Do you know what the best thing is about training for a half-marathon?
Nothing, that’s what.
It’s lonely, boring, it hurts and it takes hours and hours and hours.
It’s more time consuming and more tedious than golf, and that’s saying something.
And if you’ve got a job and a family then you have to fit the best part of three months’ training around them, which is how you come to find yourself at the point of exhaustion in the middle of nowhere, miles from your house at 8am on a Sunday.
True, you get super fit. Running 20 miles a week since early July certainly gets you the occasional compliment from MILFs.
I haven’t been wolf-whistled by lady builders in the street yet, but by the same token I haven’t been called ‘skinny’ in quite some time and having my ‘lovely pair of pins’ admired does give the old ego a much-needed boost. Especially when you get to my age.
But apart from getting wonderfully fit and becoming physically attractive to young ladies again, there’s nothing nice to say about training.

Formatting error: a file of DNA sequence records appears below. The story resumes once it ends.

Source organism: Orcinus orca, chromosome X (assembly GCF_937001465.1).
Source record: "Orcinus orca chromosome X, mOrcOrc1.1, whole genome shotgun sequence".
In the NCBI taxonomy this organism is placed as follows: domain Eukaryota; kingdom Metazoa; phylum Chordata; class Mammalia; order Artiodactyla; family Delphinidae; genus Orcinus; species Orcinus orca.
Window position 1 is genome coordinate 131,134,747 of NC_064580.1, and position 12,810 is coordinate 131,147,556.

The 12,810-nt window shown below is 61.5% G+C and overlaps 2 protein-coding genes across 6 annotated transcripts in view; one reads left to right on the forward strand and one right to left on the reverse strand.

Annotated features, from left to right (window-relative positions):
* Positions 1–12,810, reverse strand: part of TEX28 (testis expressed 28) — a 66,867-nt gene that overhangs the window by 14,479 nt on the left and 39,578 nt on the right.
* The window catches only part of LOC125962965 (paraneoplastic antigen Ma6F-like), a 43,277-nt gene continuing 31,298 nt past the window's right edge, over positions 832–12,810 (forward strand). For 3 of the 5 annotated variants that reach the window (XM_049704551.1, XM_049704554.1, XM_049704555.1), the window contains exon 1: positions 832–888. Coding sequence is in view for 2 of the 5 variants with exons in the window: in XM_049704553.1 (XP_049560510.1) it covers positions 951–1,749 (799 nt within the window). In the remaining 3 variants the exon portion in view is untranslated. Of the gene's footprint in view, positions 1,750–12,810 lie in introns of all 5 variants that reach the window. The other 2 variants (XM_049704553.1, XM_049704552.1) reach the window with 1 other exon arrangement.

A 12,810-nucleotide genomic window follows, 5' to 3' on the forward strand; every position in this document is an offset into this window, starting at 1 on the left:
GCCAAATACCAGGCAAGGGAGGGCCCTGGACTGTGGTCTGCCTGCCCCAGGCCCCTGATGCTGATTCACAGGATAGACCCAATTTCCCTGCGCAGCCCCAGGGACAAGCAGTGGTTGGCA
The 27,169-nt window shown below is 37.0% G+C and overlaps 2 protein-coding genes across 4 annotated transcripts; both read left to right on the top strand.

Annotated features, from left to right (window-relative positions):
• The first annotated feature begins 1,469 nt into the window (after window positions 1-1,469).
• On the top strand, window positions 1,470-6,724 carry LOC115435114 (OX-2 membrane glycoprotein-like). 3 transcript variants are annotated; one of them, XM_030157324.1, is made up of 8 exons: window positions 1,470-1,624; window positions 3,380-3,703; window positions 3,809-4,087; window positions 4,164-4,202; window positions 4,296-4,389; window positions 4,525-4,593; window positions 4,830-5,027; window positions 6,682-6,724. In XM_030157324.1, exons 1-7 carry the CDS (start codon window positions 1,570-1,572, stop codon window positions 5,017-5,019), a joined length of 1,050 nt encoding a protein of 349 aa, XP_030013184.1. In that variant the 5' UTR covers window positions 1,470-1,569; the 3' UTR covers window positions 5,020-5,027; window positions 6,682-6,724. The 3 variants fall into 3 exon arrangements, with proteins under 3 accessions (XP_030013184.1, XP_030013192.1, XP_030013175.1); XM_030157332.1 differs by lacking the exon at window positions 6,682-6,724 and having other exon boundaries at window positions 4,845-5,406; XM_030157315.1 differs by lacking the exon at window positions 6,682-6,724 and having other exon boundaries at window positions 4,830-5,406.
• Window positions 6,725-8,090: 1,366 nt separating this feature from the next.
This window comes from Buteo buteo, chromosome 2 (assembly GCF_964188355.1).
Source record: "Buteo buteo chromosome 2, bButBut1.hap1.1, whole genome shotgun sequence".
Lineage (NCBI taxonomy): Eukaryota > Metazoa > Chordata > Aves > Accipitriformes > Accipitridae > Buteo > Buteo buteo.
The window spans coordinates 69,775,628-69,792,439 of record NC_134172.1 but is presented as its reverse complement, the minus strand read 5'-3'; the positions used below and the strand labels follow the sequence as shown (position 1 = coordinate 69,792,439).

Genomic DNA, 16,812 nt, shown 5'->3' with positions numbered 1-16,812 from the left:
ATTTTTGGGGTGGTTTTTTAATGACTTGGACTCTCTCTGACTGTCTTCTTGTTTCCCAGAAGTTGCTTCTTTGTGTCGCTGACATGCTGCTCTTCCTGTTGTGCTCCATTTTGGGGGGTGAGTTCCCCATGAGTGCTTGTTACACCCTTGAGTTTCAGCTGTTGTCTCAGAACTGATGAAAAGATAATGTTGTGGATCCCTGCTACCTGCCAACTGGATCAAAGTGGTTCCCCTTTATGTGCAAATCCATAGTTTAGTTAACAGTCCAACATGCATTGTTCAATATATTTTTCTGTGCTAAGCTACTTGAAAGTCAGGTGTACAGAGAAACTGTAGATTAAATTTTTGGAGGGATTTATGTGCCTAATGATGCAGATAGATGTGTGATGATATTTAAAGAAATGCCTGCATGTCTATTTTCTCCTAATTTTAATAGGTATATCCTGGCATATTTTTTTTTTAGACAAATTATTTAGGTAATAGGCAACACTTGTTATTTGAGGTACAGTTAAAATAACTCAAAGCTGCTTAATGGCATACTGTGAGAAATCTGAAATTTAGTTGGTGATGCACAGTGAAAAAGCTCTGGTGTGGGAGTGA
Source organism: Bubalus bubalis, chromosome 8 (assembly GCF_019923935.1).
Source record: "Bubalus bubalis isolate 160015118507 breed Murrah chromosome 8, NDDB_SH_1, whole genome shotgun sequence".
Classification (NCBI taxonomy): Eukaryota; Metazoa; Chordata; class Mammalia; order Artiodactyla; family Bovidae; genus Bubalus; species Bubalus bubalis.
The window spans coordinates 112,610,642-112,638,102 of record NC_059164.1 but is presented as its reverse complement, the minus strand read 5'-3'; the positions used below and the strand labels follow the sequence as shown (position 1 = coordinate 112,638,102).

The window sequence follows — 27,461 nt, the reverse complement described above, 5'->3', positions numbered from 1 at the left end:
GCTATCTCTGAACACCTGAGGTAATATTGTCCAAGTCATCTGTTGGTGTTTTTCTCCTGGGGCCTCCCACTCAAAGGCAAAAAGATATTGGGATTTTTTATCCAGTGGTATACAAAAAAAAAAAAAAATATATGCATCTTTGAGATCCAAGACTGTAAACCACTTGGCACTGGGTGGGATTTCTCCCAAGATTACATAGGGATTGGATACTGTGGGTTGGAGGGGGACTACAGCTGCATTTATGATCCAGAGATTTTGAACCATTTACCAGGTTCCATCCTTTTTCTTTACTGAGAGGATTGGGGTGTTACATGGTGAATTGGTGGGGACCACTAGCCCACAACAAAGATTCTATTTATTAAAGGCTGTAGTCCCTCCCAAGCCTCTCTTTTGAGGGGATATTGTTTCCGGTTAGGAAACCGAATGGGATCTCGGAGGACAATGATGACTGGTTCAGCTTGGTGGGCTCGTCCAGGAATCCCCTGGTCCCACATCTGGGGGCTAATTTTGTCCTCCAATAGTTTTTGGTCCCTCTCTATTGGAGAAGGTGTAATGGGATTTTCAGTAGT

Put it this way, if there’s roadworks on Barton Road any time before Christmas then blame me because it’ll be because of the trench I’ve worn in the pavement from ploughing up and down it on my way to Galgate and back.
If Lancashire County Council need an audit on the state of south Lancaster’s pavements then I’m their man. I can recite every crack and pothole from memory. I see them in my dreams most nights.
Anyway, the training’s done now and fingers crossed all those miles will have paid off this weekend at the Great North Run from Newcastle to South Shields.
The time is irrelevant. So long as I get round without bothering the emergency services then that’s a victory in my book.
I hear what you’re saying, if you hate running so much why sign up for a half-marathon, you stupid *****?
Two reasons. One. I got drunk one night in 2011 and a mate talked me into running last year’s race. Race day was, perversely, okay and before I knew what I’d done I’d signed up for and got a place in Sunday’s event.
Two. Last year I raised about £400 through sponsorship for Macmillan Cancer Support.
I’m running for the same charity this year and would appreciate it if you’d sponsor me. You can do it online at justgiving.com/michael-gardner1